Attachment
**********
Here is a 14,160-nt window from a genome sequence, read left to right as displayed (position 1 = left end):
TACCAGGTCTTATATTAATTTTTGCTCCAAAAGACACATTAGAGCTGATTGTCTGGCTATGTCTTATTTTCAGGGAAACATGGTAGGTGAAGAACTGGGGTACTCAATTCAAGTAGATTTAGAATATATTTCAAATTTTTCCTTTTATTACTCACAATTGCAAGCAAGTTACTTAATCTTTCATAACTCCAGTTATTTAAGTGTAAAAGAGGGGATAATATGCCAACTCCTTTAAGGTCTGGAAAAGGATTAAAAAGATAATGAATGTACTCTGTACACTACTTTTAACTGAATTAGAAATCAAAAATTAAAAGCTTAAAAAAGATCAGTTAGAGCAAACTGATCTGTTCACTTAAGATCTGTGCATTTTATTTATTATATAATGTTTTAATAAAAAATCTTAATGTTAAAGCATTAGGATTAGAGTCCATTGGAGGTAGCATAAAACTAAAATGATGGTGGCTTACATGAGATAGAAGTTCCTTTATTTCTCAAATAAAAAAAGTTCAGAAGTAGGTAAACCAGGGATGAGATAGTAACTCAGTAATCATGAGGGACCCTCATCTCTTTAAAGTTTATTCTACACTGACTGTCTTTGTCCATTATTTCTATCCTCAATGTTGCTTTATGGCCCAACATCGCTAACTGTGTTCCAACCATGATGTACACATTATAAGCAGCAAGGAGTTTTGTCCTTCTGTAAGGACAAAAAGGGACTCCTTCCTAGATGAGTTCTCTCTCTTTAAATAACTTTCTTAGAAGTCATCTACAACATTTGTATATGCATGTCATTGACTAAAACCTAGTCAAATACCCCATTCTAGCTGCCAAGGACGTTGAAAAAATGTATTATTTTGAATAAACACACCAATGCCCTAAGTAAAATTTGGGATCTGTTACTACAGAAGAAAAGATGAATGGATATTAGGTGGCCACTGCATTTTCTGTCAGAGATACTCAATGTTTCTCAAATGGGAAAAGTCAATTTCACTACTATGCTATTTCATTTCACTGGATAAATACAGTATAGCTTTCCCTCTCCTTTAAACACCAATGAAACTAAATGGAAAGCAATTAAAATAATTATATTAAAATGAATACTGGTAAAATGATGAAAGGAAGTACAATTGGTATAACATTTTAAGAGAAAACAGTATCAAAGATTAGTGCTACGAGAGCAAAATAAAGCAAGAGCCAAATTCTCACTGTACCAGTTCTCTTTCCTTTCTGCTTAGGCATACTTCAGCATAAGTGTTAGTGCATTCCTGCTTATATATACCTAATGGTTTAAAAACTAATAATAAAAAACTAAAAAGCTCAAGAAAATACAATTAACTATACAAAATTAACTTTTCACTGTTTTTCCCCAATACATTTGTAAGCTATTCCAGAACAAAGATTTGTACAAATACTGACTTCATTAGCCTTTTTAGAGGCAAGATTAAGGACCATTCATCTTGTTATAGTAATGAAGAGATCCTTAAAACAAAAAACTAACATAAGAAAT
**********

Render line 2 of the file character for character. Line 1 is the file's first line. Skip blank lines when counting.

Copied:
TACCAGGTCTTATATTAATTTTTGCTCCAAAAGACACATTAGAGCTGATTGTCTGGCTATGTCTTATTTTCAGGGAAACATGGTAGGTGAAGAACTGGGGTACTCAATTCAAGTAGATTTAGAATATATTTCAAATTTTTCCTTTTATTACTCACAATTGCAAGCAAGTTACTTAATCTTTCATAACTCCAGTTATTTAAGTGTAAAAGAGGGGATAATATGCCAACTCCTTTAAGGTCTGGAAAAGGATTAAAAAGATAATGAATGTACTCTGTACACTACTTTTAACTGAATTAGAAATCAAAAATTAAAAGCTTAAAAAAGATCAGTTAGAGCAAACTGATCTGTTCACTTAAGATCTGTGCATTTTATTTATTATATAATGTTTTAATAAAAAATCTTAATGTTAAAGCATTAGGATTAGAGTCCATTGGAGGTAGCATAAAACTAAAATGATGGTGGCTTACATGAGATAGAAGTTCCTTTATTTCTCAAATAAAAAAAGTTCAGAAGTAGGTAAACCAGGGATGAGATAGTAACTCAGTAATCATGAGGGACCCTCATCTCTTTAAAGTTTATTCTACACTGACTGTCTTTGTCCATTATTTCTATCCTCAATGTTGCTTTATGGCCCAACATCGCTAACTGTGTTCCAACCATGATGTACACATTATAAGCAGCAAGGAGTTTTGTCCTTCTGTAAGGACAAAAAGGGACTCCTTCCTAGATGAGTTCTCTCTCTTTAAATAACTTTCTTAGAAGTCATCTACAACATTTGTATATGCATGTCATTGACTAAAACCTAGTCAAATACCCCATTCTAGCTGCCAAGGACGTTGAAAAAATGTATTATTTTGAATAAACACACCAATGCCCTAAGTAAAATTTGGGATCTGTTACTACAGAAGAAAAGATGAATGGATATTAGGTGGCCACTGCATTTTCTGTCAGAGATACTCAATGTTTCTCAAATGGGAAAAGTCAATTTCACTACTATGCTATTTCATTTCACTGGATAAATACAGTATAGCTTTCCCTCTCCTTTAAACACCAATGAAACTAAATGGAAAGCAATTAAAATAATTATATTAAAATGAATACTGGTAAAATGATGAAAGGAAGTACAATTGGTATAACATTTTAAGAGAAAACAGTATCAAAGATTAGTGCTACGAGAGCAAAATAAAGCAAGAGCCAAATTCTCACTGTACCAGTTCTCTTTCCTTTCTGCTTAGGCATACTTCAGCATAAGTGTTAGTGCATTCCTGCTTATATATACCTAATGGTTTAAAAACTAATAATAAAAAACTAAAAAGCTCAAGAAAATACAATTAACTATACAAAATTAACTTTTCACTGTTTTTCCCCAATACATTTGTAAGCTATTCCAGAACAAAGATTTGTACAAATACTGACTTCATTAGCCTTTTTAGAGGCAAGATTAAGGACCATTCATCTTGTTATAGTAATGAAGAGATCCTTAAAACAAAAAACTAACATAAGAAAT